Hulme and Wexler turn the intelligent design concept on its ear in their children's book debut, a kickoff to The Seems series. The premise: everything that happens in our world, from falling in love to the weather to time itself, is controlled by The Seems—“the place on the other side of the World responsible for generating what you see outside your window right now.” Twelve-year-old Becker Drane lives a double life, secretly working for the Institute for Fixing & Repair; when something goes wrong in The Seems, “Fixers” put the cosmic cogs back in working order. Becker's first mission as a Fixer is a doozy—find the glitch in the Department of Sleep that has turned everyone in the world into an insomniac. The authors use the conceit to the fullest, creating a complex and intricate world with a sometimes daunting array of gadgets, bureaucracy, vocabulary and capitalization (a glossary is included—and welcome). These details don't become overwhelming, fortunately, thanks to the book's consistently lighthearted tone (the Department of Sleep's radio station, WDOZ, broadcasts tracks like “The Hum of the Air Conditioner [Remix]” into humans' subconscious minds). The high sense of adventure and an abundance of goofball humor should appeal especially to boys. Ages 10-up. (Oct.)
20 best books of 2008 for middle school readers
December 24, 3:23 PM
by Diane Petryk Bloom, Children's Book Examiner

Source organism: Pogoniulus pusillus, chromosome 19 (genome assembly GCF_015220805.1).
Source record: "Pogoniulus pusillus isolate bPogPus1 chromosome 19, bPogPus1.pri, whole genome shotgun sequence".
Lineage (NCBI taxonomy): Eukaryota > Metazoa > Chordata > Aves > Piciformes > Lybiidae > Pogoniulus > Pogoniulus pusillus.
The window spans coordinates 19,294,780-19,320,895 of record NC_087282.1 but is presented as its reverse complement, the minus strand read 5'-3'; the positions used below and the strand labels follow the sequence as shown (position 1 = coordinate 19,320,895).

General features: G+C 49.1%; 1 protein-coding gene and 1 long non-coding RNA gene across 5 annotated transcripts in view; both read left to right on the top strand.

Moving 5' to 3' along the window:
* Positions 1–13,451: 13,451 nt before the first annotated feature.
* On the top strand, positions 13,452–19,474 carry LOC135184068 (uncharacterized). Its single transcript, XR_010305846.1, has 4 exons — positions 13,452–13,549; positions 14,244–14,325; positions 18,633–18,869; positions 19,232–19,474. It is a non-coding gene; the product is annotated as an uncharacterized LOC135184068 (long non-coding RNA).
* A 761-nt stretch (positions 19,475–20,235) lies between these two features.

#5 The Seems – The Split Second by John Hulme and Michael Wexler (Bloomsbury USA, $17) Again, this is a sequel. But jump right in: Anything can happen in a Split Second. Becker Drane’s still got the coolest job in The World, but it’s getting harder and harder to live a normal life outside of The Seems. He’s definitely feeling the strain of being a teenager (complete with mood swings and a newfound respect for sarcasm) and he can’t stop thinking about Jennifer Kaley, the totally cool girl he met during his Mission in Sleep. Things don’t get any easier when a bomb explodes in the Department of Time and Becker is called in to pick up the pieces after a more senior Fixer couldn’t disarm the device. It’s his toughest mission yet, and Becker finds himself going places in The Seems he never knew existed, and meeting people long thought dead. Yep, it’s just another day in the life of Becker Drane. Let’s hope he lives to Fix again.
Hulme and Wexler previously wrote The Seems: The Glitch in Sleep. As the story goes, they accidentally stumbled upon the existence of The Seems after opening an unlocked Door in Wilmington, North Carolina, during the summer of 1995. From that moment on, they were obsessed with the curious realm they had discovered.
One reviewer said The Seems is ingenious, wildly inventive, laugh out loud funny, touching and poignant at times. …For you parents out there (and I am one): There are a number of important themes running through the book - the Seemsians, especially our protagonist Becker Drane, have strong ethics, remain true to their goals and doing the right thing, and they understand and buy into doing your part for society and following the rules that accompany life.
He also recommends no one pay attention to the age recommendation. The book is for everyone! A big thumbs up from Peter Glassman here.